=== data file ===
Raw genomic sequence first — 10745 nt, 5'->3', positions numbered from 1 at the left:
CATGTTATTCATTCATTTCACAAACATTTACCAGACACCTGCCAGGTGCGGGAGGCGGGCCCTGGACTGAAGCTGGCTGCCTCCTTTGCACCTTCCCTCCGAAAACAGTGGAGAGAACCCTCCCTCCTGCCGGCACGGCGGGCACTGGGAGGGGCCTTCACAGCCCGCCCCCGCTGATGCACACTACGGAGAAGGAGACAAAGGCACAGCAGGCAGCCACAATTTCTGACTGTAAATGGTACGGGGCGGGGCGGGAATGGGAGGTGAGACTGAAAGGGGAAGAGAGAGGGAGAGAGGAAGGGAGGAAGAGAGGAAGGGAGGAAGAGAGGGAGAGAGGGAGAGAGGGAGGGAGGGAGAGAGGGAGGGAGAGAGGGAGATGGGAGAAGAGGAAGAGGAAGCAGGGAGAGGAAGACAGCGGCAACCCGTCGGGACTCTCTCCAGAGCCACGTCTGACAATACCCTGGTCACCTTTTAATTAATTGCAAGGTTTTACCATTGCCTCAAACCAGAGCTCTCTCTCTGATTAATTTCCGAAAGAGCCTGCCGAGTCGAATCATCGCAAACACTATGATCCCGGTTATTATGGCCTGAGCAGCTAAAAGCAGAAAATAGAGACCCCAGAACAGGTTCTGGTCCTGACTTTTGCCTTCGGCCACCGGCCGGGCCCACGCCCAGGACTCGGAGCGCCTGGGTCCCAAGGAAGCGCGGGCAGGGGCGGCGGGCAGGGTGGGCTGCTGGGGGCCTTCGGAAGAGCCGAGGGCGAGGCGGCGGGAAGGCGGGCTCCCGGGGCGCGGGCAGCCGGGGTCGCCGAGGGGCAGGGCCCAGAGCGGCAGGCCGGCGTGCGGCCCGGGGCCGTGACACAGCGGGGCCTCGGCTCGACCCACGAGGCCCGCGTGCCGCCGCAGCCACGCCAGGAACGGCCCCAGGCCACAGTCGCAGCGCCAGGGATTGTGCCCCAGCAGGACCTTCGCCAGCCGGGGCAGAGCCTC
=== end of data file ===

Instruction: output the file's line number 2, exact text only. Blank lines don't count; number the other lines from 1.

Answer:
CATGTTATTCATTCATTTCACAAACATTTACCAGACACCTGCCAGGTGCGGGAGGCGGGCCCTGGACTGAAGCTGGCTGCCTCCTTTGCACCTTCCCTCCGAAAACAGTGGAGAGAACCCTCCCTCCTGCCGGCACGGCGGGCACTGGGAGGGGCCTTCACAGCCCGCCCCCGCTGATGCACACTACGGAGAAGGAGACAAAGGCACAGCAGGCAGCCACAATTTCTGACTGTAAATGGTACGGGGCGGGGCGGGAATGGGAGGTGAGACTGAAAGGGGAAGAGAGAGGGAGAGAGGAAGGGAGGAAGAGAGGAAGGGAGGAAGAGAGGGAGAGAGGGAGAGAGGGAGGGAGGGAGAGAGGGAGGGAGAGAGGGAGATGGGAGAAGAGGAAGAGGAAGCAGGGAGAGGAAGACAGCGGCAACCCGTCGGGACTCTCTCCAGAGCCACGTCTGACAATACCCTGGTCACCTTTTAATTAATTGCAAGGTTTTACCATTGCCTCAAACCAGAGCTCTCTCTCTGATTAATTTCCGAAAGAGCCTGCCGAGTCGAATCATCGCAAACACTATGATCCCGGTTATTATGGCCTGAGCAGCTAAAAGCAGAAAATAGAGACCCCAGAACAGGTTCTGGTCCTGACTTTTGCCTTCGGCCACCGGCCGGGCCCACGCCCAGGACTCGGAGCGCCTGGGTCCCAAGGAAGCGCGGGCAGGGGCGGCGGGCAGGGTGGGCTGCTGGGGGCCTTCGGAAGAGCCGAGGGCGAGGCGGCGGGAAGGCGGGCTCCCGGGGCGCGGGCAGCCGGGGTCGCCGAGGGGCAGGGCCCAGAGCGGCAGGCCGGCGTGCGGCCCGGGGCCGTGACACAGCGGGGCCTCGGCTCGACCCACGAGGCCCGCGTGCCGCCGCAGCCACGCCAGGAACGGCCCCAGGCCACAGTCGCAGCGCCAGGGATTGTGCCCCAGCAGGACCTTCGCCAGCCGGGGCAGAGCCTC